When working with acids and bases, two familiar values are PH and Pka, which is the force that molecules have to dissociate (it is the negative log of the dissociation constant of a weak acid).
The amount of a non-ionized substance is a function of the dissociation constant (pka) of the toxicant and the pH of the medium. They are of great importance from the toxicological point of view since the non-ionized forms are more lipid soluble and, therefore, are able to cross the biological membrane.
- The notion of pH refers to the potential of hydrogen and is used as a measure of alkalinity or acidity. The term refers to the concentration of hydrogen ions.
- A hydrogen is somewhat more acidic the lower its pKa.
- The relationship between pH and pK is given by the Henderson-Hasselbach Equation, which is different for acids or bases.
- The relationship between these family values originated from the Henderson-Hasselbach Equation, which is different for acids or bases.
“In a reaction between an acid and a base, the acid acts as a proton donor and the base acts as a proton acceptor.”
pKa = -log 10K a
- pKa is the negative base 10 logarithm of the acid dissociation constant (Ka).
- The lower the pKa value, the stronger the acid.
- These kinds of scales, calculations, and constants refer to the strength of bases and acids and how alkaline or acid a solution is.
- The main reason pKa is used is because it describes acid dissociation using small decimal numbers. The same type of information can be obtained from Ka values, however these are usually very small numbers given in scientific notation that are difficult for most people to understand.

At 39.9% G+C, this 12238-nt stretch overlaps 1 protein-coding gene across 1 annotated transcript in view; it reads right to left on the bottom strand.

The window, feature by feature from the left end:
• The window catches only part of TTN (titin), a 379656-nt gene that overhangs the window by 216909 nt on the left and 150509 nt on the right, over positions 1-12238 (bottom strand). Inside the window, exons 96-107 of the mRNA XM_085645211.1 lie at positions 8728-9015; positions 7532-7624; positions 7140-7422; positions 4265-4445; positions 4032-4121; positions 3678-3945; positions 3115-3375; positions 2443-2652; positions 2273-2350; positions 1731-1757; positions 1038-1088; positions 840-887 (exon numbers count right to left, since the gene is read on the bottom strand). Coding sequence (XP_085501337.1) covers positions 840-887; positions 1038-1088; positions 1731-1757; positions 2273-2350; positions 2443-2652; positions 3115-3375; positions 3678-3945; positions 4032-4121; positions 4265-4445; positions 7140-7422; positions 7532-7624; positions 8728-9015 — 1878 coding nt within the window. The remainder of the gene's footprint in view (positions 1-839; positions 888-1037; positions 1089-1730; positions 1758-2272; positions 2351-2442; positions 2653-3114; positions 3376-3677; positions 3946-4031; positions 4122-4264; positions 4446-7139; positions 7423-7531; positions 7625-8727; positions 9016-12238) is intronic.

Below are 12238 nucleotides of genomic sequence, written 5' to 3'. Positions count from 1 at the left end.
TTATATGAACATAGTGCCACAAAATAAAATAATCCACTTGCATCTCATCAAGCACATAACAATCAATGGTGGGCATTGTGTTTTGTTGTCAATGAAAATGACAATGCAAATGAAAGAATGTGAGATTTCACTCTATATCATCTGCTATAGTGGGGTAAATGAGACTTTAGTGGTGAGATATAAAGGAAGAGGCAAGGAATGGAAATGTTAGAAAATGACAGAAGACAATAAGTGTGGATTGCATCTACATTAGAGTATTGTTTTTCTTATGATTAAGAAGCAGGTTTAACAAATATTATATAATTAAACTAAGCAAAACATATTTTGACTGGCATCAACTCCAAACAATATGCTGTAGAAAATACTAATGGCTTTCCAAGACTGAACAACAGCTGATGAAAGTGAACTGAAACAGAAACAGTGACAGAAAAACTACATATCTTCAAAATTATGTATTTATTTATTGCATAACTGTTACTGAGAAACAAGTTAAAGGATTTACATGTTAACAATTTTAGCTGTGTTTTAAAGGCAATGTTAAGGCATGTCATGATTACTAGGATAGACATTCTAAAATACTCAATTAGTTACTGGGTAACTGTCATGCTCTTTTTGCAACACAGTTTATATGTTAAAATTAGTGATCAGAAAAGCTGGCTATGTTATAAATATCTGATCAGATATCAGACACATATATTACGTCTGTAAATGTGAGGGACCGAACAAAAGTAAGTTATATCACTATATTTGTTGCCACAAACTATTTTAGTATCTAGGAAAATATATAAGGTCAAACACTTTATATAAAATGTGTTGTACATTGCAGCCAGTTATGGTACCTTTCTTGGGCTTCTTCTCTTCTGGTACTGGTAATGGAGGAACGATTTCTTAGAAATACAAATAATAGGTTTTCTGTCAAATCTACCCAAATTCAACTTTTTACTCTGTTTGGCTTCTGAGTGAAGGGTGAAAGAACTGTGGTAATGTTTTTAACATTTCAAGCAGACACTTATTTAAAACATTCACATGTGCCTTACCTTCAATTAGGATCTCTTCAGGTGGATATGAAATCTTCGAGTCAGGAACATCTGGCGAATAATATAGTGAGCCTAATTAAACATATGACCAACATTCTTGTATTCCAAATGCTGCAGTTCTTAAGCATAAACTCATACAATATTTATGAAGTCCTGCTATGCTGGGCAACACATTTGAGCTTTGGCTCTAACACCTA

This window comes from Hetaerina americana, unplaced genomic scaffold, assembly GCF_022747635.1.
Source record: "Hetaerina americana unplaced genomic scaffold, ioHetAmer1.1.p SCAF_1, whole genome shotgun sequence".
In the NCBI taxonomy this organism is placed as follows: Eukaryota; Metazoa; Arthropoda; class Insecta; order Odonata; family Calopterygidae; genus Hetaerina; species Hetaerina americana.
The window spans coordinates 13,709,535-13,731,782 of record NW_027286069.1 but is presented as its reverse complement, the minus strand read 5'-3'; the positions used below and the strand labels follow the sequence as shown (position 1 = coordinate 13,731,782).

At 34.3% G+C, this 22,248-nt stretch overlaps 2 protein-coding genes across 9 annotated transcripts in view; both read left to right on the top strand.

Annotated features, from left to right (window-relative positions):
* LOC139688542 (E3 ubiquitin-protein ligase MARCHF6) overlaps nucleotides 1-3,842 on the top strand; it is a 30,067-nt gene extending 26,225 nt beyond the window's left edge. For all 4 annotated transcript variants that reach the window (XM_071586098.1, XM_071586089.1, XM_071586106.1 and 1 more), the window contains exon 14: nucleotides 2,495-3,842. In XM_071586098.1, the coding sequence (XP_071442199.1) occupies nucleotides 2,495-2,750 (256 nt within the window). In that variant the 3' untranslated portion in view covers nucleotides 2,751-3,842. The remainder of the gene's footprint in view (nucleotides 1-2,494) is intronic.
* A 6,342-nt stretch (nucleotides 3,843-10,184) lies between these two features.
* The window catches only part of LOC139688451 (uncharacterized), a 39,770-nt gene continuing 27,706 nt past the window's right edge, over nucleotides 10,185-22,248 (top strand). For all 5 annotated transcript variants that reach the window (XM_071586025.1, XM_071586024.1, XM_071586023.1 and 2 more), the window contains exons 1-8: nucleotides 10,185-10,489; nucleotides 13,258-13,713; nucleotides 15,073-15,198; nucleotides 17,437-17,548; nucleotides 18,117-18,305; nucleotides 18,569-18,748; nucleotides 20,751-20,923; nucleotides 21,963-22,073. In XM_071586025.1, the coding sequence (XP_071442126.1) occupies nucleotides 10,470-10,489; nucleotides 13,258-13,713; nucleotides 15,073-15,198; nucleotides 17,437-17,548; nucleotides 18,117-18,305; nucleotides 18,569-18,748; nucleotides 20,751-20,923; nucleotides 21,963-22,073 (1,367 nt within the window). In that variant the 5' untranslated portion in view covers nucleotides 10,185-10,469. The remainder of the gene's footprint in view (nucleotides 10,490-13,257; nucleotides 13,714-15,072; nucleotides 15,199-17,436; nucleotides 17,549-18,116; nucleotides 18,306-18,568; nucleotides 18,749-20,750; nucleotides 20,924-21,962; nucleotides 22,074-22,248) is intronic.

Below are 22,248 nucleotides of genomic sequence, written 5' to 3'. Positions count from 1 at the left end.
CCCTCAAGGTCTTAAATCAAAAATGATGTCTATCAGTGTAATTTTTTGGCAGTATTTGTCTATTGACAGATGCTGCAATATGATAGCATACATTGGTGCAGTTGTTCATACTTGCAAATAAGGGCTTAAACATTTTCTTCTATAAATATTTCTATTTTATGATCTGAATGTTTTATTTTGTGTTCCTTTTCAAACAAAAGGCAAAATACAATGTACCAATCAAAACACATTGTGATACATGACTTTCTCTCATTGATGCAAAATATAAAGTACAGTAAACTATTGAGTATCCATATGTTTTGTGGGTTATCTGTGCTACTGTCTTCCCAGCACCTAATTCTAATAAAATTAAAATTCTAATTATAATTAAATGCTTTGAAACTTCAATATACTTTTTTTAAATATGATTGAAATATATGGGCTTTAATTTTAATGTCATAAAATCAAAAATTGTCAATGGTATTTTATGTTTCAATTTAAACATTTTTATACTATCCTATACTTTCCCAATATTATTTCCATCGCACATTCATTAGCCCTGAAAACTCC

The pKa of acetic acid is 4.8, while the pKa of lactic acid is 3.8. Using the pKa values, it can be seen that lactic acid is a stronger acid than acetic acid.
pKa and buffer capacity
In addition to using pKa to measure the strength of an acid, it can be used to select buffers. This is possible due to the relationship between pKa and pH:
pH = pKa + log10 ([A -] / [AH]) Where the brackets are used to indicate the concentrations of the acid and its conjugate base.
The equation can be rewritten as: Ka / [H +] = [A -] / [AH] This shows that pKa and pH are equal when half of the acid has dissociated. The buffering capacity of a species, or its ability to maintain the pH of a solution, is greatest when the pKa and pH values are close together. Therefore, when selecting a buffer, the best choice is one that has a pKa value close to the target pH of the chemical solution.